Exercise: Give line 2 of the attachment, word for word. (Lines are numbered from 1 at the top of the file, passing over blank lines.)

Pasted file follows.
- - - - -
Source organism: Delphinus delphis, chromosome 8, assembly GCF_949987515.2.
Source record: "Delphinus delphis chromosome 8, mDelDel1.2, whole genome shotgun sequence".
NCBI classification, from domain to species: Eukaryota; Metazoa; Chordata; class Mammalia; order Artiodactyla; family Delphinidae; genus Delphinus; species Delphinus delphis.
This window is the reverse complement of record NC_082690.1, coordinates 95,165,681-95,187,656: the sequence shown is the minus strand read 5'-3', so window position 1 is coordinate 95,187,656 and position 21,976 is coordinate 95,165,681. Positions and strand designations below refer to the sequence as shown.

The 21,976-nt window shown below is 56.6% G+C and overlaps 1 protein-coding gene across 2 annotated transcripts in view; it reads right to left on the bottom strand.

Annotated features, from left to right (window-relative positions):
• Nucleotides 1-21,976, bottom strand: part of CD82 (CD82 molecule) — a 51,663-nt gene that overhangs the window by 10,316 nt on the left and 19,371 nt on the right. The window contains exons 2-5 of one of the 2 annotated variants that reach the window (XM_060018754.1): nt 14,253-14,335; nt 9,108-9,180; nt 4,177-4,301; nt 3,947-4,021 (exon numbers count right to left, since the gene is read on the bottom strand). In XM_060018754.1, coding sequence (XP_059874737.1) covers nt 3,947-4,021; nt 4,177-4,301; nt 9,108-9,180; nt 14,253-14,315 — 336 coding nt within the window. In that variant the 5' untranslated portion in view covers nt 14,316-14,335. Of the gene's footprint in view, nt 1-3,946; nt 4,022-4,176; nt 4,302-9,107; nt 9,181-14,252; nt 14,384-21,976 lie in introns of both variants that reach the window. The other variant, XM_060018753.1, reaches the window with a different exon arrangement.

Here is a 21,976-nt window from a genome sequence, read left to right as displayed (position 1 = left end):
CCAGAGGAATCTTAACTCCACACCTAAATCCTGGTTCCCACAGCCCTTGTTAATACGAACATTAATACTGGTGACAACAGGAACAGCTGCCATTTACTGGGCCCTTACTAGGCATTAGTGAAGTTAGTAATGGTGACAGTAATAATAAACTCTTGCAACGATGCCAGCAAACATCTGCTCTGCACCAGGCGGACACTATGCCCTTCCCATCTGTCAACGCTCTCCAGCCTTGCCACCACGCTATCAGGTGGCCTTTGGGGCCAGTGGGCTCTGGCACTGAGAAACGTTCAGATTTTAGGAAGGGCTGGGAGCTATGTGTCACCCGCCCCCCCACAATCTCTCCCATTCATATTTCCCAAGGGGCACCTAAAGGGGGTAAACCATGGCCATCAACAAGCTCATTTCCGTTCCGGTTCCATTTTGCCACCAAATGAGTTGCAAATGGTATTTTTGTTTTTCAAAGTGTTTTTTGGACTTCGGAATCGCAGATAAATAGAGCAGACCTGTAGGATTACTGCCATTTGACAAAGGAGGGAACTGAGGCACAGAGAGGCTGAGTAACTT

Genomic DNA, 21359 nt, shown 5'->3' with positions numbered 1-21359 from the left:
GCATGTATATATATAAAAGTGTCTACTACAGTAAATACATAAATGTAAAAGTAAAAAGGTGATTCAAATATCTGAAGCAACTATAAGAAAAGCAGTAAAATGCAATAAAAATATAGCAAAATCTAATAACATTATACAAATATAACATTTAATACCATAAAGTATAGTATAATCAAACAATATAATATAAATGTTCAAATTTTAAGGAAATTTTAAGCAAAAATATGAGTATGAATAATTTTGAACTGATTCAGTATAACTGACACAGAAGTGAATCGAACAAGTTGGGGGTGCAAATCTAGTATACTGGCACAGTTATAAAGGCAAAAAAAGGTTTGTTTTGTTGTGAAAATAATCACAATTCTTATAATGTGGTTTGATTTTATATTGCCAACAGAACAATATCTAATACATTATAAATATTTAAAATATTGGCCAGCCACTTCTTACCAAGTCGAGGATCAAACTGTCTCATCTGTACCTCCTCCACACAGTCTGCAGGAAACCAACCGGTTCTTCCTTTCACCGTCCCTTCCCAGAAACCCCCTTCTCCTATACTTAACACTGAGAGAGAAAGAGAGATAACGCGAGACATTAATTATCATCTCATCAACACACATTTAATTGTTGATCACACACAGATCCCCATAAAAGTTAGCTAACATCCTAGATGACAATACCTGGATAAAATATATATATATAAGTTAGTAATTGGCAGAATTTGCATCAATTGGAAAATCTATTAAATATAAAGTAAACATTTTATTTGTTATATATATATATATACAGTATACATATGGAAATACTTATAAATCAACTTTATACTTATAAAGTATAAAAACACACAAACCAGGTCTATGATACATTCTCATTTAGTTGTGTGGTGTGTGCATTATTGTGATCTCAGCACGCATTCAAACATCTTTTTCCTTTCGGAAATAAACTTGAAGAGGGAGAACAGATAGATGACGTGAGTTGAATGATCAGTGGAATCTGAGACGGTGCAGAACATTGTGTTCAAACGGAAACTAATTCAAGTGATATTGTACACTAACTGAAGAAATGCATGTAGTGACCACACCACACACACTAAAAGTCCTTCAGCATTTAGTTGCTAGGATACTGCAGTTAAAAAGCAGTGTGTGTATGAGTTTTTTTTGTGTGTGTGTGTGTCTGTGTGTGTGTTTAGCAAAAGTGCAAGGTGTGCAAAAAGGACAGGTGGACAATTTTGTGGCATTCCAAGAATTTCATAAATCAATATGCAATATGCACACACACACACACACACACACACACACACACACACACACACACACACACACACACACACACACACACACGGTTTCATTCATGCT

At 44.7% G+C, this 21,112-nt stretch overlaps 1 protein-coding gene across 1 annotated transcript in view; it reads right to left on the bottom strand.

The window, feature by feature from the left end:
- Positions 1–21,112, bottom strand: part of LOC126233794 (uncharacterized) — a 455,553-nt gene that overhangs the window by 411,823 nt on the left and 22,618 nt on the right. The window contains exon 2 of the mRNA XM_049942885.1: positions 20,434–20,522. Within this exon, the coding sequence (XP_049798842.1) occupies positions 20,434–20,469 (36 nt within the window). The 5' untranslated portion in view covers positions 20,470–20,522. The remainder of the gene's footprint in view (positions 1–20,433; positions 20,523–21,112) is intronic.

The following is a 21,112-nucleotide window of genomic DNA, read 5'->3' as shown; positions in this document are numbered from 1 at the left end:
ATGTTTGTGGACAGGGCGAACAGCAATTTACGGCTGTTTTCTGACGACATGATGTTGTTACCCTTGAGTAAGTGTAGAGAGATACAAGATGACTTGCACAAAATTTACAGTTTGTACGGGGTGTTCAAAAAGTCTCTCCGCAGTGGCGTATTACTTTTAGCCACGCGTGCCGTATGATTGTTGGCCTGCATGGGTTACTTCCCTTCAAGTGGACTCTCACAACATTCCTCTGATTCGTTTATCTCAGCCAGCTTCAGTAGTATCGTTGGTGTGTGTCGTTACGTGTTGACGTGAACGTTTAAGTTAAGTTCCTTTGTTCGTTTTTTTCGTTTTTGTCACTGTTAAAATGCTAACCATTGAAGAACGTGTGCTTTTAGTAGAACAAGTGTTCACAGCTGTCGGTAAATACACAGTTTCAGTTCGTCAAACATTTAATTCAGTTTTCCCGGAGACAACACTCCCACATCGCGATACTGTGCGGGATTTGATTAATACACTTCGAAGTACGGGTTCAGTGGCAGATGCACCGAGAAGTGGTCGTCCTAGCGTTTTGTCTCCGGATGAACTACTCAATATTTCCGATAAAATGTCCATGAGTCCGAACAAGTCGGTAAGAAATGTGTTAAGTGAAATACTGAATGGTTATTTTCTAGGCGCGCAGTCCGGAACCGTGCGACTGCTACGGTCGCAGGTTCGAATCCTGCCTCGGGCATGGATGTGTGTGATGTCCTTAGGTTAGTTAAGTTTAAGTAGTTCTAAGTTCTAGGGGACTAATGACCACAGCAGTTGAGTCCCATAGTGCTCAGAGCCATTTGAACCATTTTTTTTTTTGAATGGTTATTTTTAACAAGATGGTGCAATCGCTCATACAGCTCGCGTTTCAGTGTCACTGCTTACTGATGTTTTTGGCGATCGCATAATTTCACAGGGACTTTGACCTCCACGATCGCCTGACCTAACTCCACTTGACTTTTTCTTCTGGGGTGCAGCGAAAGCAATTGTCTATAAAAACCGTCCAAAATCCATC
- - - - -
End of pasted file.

Source record: "Delphinus delphis chromosome 8, mDelDel1.2, whole genome shotgun sequence".